UPDATE, 5/29: Here's what Obama said yesterday at a fundraiser in Denver: "I would call my attorney general in and review every single executive order issued by George Bush, and overturn those laws or executive decisions that I feel violate the constitution."


McClellan Spills Over

Among the many wondrous and delightful aspects of the Bush administration coming to an end is the inevitable flood of tell-all books. The deluge is about to officially begin, on Monday, with the publication of What Happened: Inside the Bush White House and Washington's Culture of Deception. This apparently scathing indictment of the administration's handling of Iraq, Katrina, and the CIA leak scandal is written by...former White House press secretary Scott McClellan!?

Wow. McClellan, when he was sweating and stammering behind the podium in the press room, sometimes seemed like the one true believer. He's been a part of Bush's inner circle since Texas and the 2000 campaign. He's the last guy you would have expected to stand up (eventually) and tell the truth against the regime.

Being Bush's press secretary must be the worst job in the world, and the strain of that unforgiving and unforgivable position often registered in McClellan's demeanor. During his most contentious exchanges with reporters, he seemed tortured, an uncomfortable little guy torn asunder by the struggle to spin. We now learn that he was tortured, so to speak.

The book may be the result of a crisis of conscience, or a crisis of bank account; it may reflect McClellan's desire to put himself on the right side of history. The question he must answer -- and for all I know he does, somewhere in the book -- is why now. Presumably, McClellan could have told the truth years ago.

He may have been afraid of retribution, though; certainly the Bush machine is efficient at dispensing with its political enemies. Karl Rove -- who was recently issued a subpoena by the House Judiciary Committee for just that -- talked about the McClellan book last night on Fox News. "This doesn't sound like Scott. It really doesn't," Rove said. "Not the Scott McClellan I have known for a long time." Rove added that the book "sounds like somebody else; it sounds like a left-wing blogger." Now, I doubt it's that good.

Culled from the coverage of The Washington Post and Politico, here are the passages from McClellan's book which are getting around:

"As press secretary, I spent countless hours defending the administration from the podium in the White House briefing room. Although the things I said then were sincere, I have since come to realize that some of them were badly misguided."

"The president had promised himself that he would accomplish what his father had failed to do by winning a second term in office. And that meant operating continually in campaign mode: never explaining, never apologizing, never retreating. Unfortunately, that strategy also had less justifiable repercussions: never reflecting, never reconsidering, never compromising. Especially not where Iraq was concerned."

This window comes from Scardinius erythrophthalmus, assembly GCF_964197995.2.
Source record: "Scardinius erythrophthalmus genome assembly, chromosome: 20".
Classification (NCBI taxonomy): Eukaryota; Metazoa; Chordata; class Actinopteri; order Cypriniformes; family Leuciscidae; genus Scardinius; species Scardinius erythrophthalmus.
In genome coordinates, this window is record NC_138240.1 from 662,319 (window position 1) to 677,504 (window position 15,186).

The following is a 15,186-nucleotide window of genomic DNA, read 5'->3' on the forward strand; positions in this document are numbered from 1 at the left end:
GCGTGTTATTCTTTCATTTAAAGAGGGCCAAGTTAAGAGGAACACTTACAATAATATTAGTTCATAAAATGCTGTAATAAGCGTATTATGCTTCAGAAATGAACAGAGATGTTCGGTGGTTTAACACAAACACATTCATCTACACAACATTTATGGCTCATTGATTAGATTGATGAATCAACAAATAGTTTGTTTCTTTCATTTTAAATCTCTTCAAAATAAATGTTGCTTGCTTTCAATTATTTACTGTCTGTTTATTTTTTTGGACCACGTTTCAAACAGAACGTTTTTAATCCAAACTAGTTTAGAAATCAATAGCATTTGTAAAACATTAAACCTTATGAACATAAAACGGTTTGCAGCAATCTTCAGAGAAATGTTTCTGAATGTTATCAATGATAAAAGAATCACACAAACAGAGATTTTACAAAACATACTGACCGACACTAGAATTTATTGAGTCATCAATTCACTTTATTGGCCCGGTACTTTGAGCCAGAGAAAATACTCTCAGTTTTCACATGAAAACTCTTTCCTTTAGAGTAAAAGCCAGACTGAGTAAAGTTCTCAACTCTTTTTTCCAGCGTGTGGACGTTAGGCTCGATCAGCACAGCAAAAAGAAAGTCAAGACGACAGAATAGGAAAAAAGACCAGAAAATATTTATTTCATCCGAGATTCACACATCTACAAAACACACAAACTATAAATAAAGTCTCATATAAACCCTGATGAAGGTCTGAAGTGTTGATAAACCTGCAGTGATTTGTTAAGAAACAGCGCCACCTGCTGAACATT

"A more self-confident executive would be willing to acknowledge failure, to trust people's ability to forgive those who seek redemption for mistakes and show a readiness to change."

"Over that summer of 2002, top Bush aides had outlined a strategy for carefully orchestrating the coming campaign to aggressively sell the war. . . . In the permanent campaign era, it was all about manipulating sources of public opinion to the president's advantage."

"I still like and admire President Bush. But he and his advisers confused the propaganda campaign with the high level of candor and honesty so fundamentally needed to build and then sustain public support during a time of war. . . .In this regard, he was terribly ill-served by his top advisers, especially those involved directly in national security."

"If anything, the national press corps was probably too deferential to the White House and to the administration in regard to the most important decision facing the nation during my years in Washington, the choice over whether to go to war in Iraq.

"The collapse of the administration’s rationales for war, which became apparent months after our invasion, should never have come as such a surprise. … In this case, the ‘liberal media’ didn’t live up to its reputation. If it had, the country would have been better served."

"History appears poised to confirm what most Americans today have decided: that the decision to invade Iraq was a serious strategic blunder. No one, including me, can know with absolute certainty how the war will be viewed decades from now when we can more fully understand its impact. What I do know is that war should only be waged when necessary, and the Iraq war was not necessary."

"One of the worst disasters in our nation’s history became one of the biggest disasters in Bush’s presidency. Katrina and the botched federal response to it would largely come to define Bush’s second term. And the perception of this catastrophe was made worse by previous decisions President Bush had made, including, first and foremost, the failure to be open and forthright on Iraq and rushing to war with inadequate planning and preparation for its aftermath."

"I had allowed myself to be deceived into unknowingly passing along a falsehood. It would ultimately prove fatal to my ability to serve the president effectively. I didn’t learn that what I’d said was untrue until the media began to figure it out almost two years later.

"Neither, I believe, did President Bush. He, too, had been deceived and therefore became unwittingly involved in deceiving me. But the top White House officials who knew the truth — including Rove, Libby and possibly Vice President Cheney — allowed me, even encouraged me, to repeat a lie."